I am currently on a research trip in South Korea to learn about their traditional paper, hanji. If you follow along with my Instagram feed you’ll see lots of photos from my trip and some of the things I’m experimenting with in my little makeshift studio here.


What tool could you not live without?

Kai Scissors are my absolute hands down favorite brand. I have two coveted pairs from their 5000 series that I use daily—their 4” 5100 and 8” 5210. I have instructions to be buried with these.


As far as the other necessities I’m looking around here in my studio in Korea to see what I brought along with me. They include a 12” x 18” cutting mat, an xacto knife with #11 blades, white PVA glue and a pin-head glue bottle, a quilling roller, a pair of tweezers, a bone folder, a 4” L-square, a 12” ruler, and some drafting templates for basic geometric shapes.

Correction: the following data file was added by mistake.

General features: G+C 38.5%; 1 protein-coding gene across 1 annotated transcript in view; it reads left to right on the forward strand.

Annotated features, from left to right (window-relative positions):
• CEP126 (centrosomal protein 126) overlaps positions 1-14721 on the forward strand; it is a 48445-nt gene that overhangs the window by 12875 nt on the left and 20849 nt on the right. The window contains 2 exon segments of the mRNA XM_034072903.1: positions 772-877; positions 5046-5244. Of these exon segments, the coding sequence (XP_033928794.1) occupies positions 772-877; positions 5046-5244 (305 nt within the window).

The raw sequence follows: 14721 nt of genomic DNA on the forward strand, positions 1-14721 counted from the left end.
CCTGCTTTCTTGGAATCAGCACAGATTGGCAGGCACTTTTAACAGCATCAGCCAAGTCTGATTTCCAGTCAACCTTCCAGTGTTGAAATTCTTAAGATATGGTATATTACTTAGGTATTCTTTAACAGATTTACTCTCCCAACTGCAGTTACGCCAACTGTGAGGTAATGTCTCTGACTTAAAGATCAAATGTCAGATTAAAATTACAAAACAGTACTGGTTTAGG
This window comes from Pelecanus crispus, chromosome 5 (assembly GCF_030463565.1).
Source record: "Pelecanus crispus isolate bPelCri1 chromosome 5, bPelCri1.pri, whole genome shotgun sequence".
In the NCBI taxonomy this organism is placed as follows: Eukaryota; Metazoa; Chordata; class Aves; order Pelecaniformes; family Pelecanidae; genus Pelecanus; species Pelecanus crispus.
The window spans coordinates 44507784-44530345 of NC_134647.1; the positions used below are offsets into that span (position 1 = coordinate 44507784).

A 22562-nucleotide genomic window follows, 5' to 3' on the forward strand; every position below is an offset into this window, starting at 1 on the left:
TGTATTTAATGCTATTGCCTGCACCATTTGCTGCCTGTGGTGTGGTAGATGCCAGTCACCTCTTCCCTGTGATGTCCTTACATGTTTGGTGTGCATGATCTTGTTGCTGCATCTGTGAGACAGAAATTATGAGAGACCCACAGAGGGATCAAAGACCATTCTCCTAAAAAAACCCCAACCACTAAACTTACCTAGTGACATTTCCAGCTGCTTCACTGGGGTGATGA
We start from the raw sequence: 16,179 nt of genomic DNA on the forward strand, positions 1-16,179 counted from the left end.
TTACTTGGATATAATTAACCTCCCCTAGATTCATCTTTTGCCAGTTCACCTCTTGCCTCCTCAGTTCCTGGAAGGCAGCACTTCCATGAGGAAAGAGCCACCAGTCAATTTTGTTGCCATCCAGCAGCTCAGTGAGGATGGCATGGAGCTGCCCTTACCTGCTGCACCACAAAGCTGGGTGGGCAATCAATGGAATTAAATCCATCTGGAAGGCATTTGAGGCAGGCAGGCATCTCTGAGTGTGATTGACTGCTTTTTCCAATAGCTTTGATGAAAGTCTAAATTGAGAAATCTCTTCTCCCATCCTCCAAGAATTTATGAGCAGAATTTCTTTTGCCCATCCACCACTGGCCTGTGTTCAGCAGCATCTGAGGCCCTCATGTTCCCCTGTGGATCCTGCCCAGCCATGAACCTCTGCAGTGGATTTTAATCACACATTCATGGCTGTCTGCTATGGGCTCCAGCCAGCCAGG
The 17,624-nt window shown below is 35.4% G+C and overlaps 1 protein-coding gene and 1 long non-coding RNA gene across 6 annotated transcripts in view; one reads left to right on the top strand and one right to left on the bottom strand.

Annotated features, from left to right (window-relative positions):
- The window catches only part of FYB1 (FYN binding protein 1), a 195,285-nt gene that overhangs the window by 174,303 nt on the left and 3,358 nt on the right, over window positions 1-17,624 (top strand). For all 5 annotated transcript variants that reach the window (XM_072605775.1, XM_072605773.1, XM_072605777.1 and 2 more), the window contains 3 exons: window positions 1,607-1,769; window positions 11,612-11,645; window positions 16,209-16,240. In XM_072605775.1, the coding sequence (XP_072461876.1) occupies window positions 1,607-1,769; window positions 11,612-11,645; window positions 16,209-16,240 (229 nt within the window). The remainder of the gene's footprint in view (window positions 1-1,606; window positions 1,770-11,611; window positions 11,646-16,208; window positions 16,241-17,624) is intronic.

What is the best thing about working with paper as a medium?

As a material it has been used in human culture for at least two thousand years, and there is something that resonates for me about working with a medium that has such a longstanding presence in our lives. And, since it’s been around for so long humans have been able to explore— and exploit— an astounding range of paper forms and functions. It’s unparalleled in terms of its flexibility as a medium. I also think paper has so many beautiful contradictions. It can be durable or ephemeral, rigid or soft, sacred or disposable.

Who are your favourite paper artists?

Oh man. I know there are folks I would forget, so I won’t even attempt a list of contemporary artists working with paper whose works I adore (many who are members of the PAC). I will say that recently I’ve been building my collection of books on the paper arts and here are some titles I have found informative and inspiring to my practice:

  • The Art of Modern Quilling by Erin Perkins Curet

  • Folding Techniques for Designers: From Sheet to Form by Paul Jackson

  • Quilled Mandalas by Alli Bartkowski

  • Paper Quilling: Chinese Style from the Zhu Liqun Paper Arts Museum

  • Up in Flames: The Ephemeral Art of Pasted-Paper Sculpture in Taiwan by Ellen Johnston Laing and Helen Hui-Ling Liu